Let illegals go back to Philippines, says Manila minister

All Filipino prisoners could leave the territory if an inmate transfer deal could be agreed, in effect granting illegal immigrants an amnesty, the Philippine Foreign Secretary, Domingo Siazon, said yesterday.

Mr Siazon said his Government was seeking an agreement allowing all prisoners to return home, and acknowledged that those convicted for overstaying or other immigration offences would go free because they would not be regarded as guilty under Philippine law.

More serious criminals would serve out their terms in the Philippines.

'We have about 200 Filipinos in jail here. Many of them are immigration-related offences and what we are hoping is that the Hong Kong administration will be able to consider giving them amnesty or transferring them to the Philippines,' he said.

But a government spokesman said last night this approach would not be acceptable.

'One of the key features of the Transfer of Sentenced Persons Bill - which will govern the transfer of prisoners between Hong Kong and other countries - is that the conduct in respect of which the sentenced person to be transferred is imprisoned must be criminal in both the sending and receiving jurisdiction,' he said.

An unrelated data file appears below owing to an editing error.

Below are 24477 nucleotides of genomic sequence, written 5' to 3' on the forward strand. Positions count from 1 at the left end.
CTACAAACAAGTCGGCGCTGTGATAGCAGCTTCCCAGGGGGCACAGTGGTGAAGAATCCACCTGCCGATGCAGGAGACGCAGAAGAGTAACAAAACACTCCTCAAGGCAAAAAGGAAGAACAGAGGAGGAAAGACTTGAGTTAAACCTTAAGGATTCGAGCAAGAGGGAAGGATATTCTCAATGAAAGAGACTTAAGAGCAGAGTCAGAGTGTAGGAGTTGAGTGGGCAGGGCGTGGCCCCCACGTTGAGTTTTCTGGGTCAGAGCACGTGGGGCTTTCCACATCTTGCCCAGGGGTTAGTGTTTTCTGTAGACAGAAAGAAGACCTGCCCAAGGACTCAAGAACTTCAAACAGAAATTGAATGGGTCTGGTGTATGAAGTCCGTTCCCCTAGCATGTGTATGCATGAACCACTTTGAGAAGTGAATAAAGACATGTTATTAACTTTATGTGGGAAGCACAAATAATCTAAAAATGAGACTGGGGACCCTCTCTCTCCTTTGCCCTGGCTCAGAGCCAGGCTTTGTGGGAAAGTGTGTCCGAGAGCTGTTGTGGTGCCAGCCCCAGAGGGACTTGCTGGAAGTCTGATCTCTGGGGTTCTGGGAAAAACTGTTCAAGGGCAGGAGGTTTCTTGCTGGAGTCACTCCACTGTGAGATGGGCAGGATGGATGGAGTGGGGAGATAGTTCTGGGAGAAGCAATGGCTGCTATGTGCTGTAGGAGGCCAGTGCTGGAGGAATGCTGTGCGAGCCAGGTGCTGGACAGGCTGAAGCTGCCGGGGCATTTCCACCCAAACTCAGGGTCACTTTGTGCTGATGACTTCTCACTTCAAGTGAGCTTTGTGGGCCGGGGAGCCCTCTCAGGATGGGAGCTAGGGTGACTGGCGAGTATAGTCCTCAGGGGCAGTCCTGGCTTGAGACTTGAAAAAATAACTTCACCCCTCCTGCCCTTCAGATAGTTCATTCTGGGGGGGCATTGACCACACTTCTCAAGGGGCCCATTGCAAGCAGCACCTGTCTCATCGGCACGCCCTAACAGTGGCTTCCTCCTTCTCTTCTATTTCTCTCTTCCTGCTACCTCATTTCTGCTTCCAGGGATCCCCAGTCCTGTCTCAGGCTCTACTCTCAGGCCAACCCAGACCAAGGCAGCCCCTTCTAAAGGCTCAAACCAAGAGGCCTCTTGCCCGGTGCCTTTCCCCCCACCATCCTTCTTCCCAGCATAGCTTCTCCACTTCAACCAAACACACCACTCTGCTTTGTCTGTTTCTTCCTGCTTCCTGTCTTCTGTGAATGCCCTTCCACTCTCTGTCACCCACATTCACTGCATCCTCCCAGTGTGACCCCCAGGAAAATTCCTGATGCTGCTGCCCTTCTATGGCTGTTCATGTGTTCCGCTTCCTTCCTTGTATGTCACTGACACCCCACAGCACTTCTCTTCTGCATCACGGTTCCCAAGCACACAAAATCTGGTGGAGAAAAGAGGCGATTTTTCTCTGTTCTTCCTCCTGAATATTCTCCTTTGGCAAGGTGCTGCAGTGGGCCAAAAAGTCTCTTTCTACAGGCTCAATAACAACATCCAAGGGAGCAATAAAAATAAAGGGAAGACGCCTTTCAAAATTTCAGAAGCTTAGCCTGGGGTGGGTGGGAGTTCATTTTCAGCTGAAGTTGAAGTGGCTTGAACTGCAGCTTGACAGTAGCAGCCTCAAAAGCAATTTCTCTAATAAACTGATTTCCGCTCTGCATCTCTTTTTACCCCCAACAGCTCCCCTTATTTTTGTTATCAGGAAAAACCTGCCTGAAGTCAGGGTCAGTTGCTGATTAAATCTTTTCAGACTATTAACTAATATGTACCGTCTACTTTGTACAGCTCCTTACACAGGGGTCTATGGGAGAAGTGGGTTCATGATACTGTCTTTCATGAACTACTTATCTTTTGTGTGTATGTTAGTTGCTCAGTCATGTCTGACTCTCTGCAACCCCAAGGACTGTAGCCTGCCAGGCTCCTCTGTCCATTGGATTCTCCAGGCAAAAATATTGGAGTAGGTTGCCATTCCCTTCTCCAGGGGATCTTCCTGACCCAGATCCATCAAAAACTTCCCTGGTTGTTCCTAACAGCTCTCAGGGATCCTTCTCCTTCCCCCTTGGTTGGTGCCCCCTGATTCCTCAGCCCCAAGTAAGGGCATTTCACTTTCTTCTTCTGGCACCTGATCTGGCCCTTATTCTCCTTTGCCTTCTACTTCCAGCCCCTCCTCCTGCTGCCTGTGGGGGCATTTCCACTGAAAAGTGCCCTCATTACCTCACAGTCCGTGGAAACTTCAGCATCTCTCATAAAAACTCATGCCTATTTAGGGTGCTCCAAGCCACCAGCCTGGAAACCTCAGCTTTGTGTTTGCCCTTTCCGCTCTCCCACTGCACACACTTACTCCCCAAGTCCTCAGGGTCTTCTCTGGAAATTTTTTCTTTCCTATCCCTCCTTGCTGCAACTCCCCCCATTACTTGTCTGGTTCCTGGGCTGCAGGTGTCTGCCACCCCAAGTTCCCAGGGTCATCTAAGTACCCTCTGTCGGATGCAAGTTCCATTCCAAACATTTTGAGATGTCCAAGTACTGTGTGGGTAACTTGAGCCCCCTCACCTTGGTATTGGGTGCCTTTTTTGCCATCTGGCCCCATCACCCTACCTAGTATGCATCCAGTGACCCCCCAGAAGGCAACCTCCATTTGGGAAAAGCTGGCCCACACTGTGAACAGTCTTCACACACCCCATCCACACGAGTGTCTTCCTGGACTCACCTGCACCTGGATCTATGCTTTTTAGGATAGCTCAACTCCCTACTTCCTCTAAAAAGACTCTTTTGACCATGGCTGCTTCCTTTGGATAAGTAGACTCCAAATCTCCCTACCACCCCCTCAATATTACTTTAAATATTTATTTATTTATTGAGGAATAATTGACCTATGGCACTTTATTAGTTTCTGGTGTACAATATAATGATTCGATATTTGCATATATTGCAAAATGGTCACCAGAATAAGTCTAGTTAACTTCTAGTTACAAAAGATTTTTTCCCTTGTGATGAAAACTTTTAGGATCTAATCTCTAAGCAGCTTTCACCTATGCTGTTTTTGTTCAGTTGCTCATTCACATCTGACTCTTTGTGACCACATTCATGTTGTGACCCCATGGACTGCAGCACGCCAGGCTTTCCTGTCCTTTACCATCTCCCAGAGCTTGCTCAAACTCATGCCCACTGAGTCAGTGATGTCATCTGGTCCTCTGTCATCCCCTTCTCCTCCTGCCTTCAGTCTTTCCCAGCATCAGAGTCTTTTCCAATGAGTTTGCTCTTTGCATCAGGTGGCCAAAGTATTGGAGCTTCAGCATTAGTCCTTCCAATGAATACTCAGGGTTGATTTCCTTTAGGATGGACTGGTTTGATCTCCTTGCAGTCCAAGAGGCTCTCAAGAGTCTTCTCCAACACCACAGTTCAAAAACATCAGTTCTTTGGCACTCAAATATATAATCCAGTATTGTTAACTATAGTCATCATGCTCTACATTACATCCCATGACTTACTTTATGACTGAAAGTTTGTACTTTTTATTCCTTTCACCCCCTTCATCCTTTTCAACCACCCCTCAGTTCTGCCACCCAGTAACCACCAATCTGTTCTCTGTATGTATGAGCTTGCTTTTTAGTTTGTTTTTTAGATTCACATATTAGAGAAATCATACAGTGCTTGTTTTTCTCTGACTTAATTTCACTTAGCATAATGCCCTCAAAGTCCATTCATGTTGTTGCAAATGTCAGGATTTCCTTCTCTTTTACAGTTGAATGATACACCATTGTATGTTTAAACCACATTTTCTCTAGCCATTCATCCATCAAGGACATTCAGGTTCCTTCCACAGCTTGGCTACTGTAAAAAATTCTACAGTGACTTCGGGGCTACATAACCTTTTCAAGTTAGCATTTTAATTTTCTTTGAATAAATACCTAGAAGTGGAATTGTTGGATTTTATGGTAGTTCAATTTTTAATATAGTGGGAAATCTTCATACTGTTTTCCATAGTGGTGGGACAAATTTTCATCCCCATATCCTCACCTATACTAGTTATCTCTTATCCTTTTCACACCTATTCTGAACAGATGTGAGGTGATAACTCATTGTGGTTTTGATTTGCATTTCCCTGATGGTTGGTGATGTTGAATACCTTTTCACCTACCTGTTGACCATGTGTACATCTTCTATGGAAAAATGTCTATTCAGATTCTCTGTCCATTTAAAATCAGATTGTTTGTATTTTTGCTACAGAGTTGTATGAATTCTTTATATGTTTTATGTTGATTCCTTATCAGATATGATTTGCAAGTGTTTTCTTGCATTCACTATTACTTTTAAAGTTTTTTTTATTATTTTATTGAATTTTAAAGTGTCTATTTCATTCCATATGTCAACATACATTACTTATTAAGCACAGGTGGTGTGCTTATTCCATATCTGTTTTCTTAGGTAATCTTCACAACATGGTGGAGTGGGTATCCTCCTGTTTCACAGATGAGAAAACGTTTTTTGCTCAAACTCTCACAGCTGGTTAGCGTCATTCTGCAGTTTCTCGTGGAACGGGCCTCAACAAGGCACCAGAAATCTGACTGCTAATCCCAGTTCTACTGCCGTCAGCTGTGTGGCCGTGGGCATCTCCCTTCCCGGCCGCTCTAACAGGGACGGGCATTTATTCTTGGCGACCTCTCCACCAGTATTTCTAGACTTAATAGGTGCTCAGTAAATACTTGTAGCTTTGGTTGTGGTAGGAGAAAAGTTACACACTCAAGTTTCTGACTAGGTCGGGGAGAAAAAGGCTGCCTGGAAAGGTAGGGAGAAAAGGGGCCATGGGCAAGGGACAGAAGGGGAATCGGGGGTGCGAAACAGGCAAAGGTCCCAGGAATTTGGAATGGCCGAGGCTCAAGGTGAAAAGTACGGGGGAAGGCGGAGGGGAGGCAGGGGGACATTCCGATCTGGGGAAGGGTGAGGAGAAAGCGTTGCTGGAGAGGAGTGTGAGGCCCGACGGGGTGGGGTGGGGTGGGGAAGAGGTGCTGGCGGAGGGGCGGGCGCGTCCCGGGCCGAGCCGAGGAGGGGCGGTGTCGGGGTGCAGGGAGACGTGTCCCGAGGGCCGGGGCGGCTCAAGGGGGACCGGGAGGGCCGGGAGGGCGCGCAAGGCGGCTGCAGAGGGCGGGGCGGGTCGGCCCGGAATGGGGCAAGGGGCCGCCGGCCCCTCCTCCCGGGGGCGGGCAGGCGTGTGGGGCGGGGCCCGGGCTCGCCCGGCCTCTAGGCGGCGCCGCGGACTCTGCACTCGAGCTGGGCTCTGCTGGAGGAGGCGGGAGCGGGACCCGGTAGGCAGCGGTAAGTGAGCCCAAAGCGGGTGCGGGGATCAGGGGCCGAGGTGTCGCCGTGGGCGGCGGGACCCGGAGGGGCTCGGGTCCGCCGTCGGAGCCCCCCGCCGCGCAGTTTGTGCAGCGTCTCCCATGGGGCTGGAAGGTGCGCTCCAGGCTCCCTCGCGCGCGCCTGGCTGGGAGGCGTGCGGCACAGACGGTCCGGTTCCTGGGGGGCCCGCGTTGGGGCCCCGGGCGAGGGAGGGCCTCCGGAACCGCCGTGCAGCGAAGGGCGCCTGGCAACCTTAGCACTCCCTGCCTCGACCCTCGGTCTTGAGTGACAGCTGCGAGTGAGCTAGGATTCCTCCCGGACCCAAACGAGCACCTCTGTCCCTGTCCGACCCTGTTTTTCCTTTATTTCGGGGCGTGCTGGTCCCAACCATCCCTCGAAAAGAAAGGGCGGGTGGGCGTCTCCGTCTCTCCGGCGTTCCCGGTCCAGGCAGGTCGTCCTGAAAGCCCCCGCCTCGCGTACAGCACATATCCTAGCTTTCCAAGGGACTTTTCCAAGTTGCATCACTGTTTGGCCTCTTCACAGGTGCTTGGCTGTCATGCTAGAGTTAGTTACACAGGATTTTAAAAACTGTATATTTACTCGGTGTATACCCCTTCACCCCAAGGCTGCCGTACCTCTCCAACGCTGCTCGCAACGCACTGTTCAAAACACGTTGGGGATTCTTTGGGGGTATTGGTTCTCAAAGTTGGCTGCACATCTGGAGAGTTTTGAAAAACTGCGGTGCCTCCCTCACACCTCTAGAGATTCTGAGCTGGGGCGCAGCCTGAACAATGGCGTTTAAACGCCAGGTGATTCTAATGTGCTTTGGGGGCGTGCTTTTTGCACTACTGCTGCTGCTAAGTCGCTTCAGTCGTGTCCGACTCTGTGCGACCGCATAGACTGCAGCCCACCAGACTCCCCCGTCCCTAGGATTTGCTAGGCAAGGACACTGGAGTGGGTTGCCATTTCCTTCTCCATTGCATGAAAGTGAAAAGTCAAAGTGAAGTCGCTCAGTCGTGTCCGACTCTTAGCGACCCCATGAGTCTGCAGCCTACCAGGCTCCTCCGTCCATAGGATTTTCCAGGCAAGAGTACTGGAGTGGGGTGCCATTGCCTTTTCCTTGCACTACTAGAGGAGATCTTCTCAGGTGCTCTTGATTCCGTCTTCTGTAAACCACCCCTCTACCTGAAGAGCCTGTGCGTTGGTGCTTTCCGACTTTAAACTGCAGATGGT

Mr Siazon, who said he did not have time to meet Filipino domestic helpers, believes the maids' future in Hong Kong is assured.

He said he understood the workers' fears that they might be supplanted by mainland women, but insisted guarantees from Hong Kong and China would prevent this.

He maintained that last month's granting of visa-free travel to Special Administrative Region passport holders was not a U-turn. It was simply the result of addressing Philippine concerns.

'At the same time we expect that by giving a no-visa privilege to Hong Kong SAR passport holders they will apply the same policy to us.' A deal to buy three Royal Navy ships in Hong Kong was 'almost as good as done' and he hoped Hong Kong companies would consider moving their bases to his country.

'I think some multinational companies are moving [because of the handover], but also because of the high cost of operation here.' Yesterday Mr Siazon held separate meetings with Hong Kong political and Philippine business leaders. He leaves for India tonight.